BACKGROUND: Although national findings regarding people's end-of-life care (EoLC) preferences and priorities are available within Europe, a lack of research coordination between countries has meant that cross-national understandings of EoLC remain unknown.
PURPOSE: To (1) identify English and German understandings of EoLC within the context of an EoLC survey, and (2) to synthesise these understandings to aid interpretation of results from a cross-national survey.
METHODS: An inductive and interpretive two-phased sequential design involving (1) qualitative analysis of cognitive interview data from 15 English and 15 German respondents to develop country-related categories, and (2) qualitative synthesis to identify a conceptually coherent understanding of EoLC.
RESULTS: Open and axial coding resulted in six English and six German categories. Commonalities included (a) the importance of social and relational dimensions, (b) dynamic decision making comprising uncertainty, (c) a valuing of life's quality and quantity, and (d) expectations for holistic care involving autonomy, choice, and timely information from trusted professionals. Differences involved attention to practical matters, and thoughts about prolongation of life, preferred place of death, and the role of media and context. Synthesis resulted in four concepts with underlying coherence: expectations of a high standard of EoLC involving autonomy, choice, and context; evolving decision making amid anticipated change; thoughts about living and existing; and worldviews shaping EoLC preferences in real and hypothetical scenarios.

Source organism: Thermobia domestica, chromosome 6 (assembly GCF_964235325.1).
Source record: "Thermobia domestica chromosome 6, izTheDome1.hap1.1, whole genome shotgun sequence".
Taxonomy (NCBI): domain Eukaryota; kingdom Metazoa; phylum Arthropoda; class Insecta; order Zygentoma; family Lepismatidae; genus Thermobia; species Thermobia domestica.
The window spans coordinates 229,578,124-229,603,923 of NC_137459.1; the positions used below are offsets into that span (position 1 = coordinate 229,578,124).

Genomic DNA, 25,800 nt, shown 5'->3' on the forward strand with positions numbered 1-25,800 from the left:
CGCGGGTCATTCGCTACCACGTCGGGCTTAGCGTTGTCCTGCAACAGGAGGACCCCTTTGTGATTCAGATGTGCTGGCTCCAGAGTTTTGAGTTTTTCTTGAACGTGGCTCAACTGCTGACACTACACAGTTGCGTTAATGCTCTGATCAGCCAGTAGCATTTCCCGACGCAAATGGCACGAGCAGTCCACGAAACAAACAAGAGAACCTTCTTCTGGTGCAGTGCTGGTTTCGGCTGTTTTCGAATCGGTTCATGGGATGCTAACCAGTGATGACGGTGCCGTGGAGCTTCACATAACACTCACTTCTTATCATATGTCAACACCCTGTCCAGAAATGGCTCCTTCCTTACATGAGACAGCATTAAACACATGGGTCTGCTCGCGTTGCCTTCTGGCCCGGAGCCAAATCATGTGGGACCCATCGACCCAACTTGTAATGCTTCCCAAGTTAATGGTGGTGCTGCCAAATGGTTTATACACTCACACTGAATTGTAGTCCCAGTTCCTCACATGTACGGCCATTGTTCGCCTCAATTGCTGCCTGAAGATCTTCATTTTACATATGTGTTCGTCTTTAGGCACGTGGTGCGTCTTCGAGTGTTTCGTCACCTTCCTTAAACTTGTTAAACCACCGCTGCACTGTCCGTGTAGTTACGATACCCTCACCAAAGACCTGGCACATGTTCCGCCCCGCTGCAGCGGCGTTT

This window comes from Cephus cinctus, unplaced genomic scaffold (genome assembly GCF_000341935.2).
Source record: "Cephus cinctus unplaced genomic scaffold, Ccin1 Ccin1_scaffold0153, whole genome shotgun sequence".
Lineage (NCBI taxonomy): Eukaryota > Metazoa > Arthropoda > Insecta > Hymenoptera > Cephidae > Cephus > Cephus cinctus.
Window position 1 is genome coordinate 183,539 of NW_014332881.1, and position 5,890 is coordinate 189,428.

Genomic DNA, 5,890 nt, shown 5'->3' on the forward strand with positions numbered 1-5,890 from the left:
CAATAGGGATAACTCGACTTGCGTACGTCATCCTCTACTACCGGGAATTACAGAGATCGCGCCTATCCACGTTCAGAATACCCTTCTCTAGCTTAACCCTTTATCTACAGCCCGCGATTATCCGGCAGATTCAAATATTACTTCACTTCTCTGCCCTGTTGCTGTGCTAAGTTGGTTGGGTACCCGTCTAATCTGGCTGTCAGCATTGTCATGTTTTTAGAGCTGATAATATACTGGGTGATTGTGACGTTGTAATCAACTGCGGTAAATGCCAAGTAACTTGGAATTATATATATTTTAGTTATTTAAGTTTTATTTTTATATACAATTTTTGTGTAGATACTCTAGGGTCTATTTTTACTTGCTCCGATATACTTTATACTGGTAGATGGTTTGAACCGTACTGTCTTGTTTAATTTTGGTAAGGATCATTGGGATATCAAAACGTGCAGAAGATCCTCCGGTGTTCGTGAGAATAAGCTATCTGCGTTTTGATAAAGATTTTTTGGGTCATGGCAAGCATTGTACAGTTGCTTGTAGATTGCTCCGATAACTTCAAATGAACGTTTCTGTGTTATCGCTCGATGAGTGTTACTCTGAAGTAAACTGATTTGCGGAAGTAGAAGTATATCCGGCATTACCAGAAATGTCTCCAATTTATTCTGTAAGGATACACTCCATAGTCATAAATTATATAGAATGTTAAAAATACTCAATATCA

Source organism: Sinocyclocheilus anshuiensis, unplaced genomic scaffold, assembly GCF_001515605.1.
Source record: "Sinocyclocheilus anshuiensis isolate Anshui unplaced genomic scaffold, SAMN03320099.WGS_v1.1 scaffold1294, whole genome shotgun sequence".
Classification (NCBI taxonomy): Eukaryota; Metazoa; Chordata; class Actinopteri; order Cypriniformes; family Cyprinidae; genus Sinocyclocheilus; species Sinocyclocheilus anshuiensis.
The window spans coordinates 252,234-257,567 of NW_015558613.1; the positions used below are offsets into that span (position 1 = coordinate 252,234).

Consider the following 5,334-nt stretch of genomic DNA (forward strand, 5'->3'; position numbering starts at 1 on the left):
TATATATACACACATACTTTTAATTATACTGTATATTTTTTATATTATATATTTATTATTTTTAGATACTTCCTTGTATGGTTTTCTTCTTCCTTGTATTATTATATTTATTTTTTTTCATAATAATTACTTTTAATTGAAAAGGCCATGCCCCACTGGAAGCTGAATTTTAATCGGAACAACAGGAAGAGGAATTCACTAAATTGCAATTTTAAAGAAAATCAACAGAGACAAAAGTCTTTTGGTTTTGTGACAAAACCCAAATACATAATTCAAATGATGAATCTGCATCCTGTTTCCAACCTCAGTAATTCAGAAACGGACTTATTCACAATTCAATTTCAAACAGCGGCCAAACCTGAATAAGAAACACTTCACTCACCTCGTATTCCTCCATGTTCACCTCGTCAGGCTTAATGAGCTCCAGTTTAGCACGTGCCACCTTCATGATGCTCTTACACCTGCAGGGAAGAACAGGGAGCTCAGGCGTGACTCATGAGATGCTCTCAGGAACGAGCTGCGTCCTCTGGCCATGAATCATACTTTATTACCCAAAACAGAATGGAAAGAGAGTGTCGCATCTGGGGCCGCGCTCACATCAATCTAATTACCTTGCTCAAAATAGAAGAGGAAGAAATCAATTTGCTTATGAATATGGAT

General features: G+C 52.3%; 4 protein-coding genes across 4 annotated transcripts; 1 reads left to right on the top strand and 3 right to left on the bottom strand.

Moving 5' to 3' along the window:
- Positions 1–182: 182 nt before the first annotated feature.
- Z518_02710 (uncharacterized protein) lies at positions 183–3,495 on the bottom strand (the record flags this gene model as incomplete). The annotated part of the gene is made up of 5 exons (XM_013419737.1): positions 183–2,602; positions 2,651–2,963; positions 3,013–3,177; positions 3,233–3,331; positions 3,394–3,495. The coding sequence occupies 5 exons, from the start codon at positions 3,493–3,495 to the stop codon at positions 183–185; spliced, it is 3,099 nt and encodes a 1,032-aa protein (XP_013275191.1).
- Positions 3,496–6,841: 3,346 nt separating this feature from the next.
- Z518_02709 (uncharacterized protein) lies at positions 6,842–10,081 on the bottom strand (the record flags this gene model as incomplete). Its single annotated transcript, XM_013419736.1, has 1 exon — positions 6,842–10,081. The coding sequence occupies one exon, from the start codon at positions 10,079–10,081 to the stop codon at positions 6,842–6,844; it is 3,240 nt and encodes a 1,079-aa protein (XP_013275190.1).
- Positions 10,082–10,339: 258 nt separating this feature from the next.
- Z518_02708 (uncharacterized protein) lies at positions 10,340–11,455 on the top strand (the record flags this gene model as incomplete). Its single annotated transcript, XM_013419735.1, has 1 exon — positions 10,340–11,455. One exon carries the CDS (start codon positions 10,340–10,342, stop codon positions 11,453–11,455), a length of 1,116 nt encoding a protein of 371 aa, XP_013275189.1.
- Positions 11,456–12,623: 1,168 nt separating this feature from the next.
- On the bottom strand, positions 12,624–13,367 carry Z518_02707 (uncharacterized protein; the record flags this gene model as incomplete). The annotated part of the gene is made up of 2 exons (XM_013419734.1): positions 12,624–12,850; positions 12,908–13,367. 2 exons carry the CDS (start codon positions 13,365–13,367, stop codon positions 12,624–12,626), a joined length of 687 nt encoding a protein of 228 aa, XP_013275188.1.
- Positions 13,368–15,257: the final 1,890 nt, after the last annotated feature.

CONCLUSION: Individual and country-related diversity must be remembered when quantifying EoLC understandings. Inductive-interpretive analysis of cognitive interview data aids interpretation of survey findings. Cross-national research coordination and qualitative synthesis assists EoLC in Europe.
- Aged, 80 and over
- Data Collection
- Interviews as Topic
- Middle Aged
- Terminal Care
- Young Adult